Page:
Sunday, November 22, 2009


We are about to kick off the holiday season. Now many of you out there reading may not celebrate, and I appreciate that. We all have different beliefs and ways of living, and I respect that. Still, even if you do not celebrate religious holidays, traditional American holidays or even any old day at all, there might be something in your life for which you are thankful, and I'm sure you recognize it in a way that's appropriate for you.

For those of you donning kitchen aprons, whipping up pies and hearing your little ones practice their lines for their school's Thanksgiving day play, I do wish you happiness this week as you consider the blessings in your life. Many of you may be celebrating Thanksgiving far away from your loved ones. Many spouses are deployed. Still, that doesn't mean you have to sacrifice. Sure, it can be difficult to get in the spirit of celebrating when you are feeling melancholy, but don't.

I have been there. And, I know I'll be there again. This year, I expect will be my last Thanksgiving Day with my family for a few years. So, I'm going to try and make the most of it and enjoy every last second, from the stuffing to the bickering and even the cleaning up of dishes after a meal. That's the stuff memories are made of; well that and a whole lot more.

I can remember one year in recent memory that my husband was gone for every stinkin' holiday, even beyond the 'holiday season'. It all started with Thanksgiving. We celebrated early and even put the Christmas tree up that day to so he could partake in those festivities. It did feel a bit rushed, but it meant a lot, to both of us. He still felt a little bit a part of the season, even though he would be gone all the way past New Year's; heck, I believe it was well into the end of January even. Typical, schedule. Not really surprising; but it was not a whole bunch of fun.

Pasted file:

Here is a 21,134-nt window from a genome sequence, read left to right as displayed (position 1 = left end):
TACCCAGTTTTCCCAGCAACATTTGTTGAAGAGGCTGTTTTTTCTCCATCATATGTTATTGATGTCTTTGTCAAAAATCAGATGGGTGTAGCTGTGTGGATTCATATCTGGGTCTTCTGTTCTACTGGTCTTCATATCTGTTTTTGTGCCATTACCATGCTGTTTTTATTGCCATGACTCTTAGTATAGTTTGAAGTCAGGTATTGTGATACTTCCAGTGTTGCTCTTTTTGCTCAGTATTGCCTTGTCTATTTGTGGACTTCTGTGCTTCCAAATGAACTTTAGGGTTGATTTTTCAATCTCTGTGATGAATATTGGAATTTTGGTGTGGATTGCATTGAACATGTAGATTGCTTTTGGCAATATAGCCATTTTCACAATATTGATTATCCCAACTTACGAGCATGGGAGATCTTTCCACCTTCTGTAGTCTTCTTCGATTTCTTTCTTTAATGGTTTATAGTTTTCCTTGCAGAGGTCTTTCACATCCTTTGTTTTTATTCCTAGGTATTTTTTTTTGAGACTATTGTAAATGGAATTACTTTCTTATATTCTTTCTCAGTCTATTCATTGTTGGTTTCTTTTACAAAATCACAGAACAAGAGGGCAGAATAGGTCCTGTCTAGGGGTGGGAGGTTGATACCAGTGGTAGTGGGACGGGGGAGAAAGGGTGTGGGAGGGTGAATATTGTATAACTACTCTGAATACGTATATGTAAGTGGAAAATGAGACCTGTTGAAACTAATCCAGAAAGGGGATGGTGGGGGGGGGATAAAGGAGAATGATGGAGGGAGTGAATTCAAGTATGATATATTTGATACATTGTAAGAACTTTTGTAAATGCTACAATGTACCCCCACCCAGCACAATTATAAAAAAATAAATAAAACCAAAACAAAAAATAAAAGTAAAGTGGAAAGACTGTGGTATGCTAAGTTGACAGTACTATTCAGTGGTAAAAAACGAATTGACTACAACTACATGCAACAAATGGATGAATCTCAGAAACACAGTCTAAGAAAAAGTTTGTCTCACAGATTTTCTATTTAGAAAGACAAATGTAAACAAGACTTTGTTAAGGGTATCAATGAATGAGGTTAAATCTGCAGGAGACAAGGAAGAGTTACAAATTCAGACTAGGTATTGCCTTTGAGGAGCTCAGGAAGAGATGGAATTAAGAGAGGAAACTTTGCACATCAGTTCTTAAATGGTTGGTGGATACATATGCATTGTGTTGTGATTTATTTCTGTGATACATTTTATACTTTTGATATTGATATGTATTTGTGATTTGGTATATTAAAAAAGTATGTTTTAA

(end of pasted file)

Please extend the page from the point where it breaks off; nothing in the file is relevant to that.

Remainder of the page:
How can you make your Thanksgiving more enjoyable if you are by yourself or it's just you and your little ones? Why, join your friends of course! I can't think of a military family that would turn away people from their Thanksgiving table. Okay, there might be some out there, but who needs them anyway. Their turkey might not be as yummy as the next guy's. So, make it known. Embrace your "aloneness" and accept any invitation that comes your way--even if you aren't particularly close. You may be pleasantly surprised at the friendships you can develop in these situations. You may also be shocked to know how welcoming your peers can be. Heck, many folks love to invite as many people as they can because they truly believe it's the company that makes the holiday and not the meal. People, in general, love to entertain. Allow them to host and entertain you. It'll show them they are needed and give them warm and fuzzy feelings for reaching out and you'll feel better making new connections or firming up old ones.

Have a wonderful Thanksgiving week, whatever your plans are. Be safe, if you travel, and remember, it's more than the food that makes this a great holiday.

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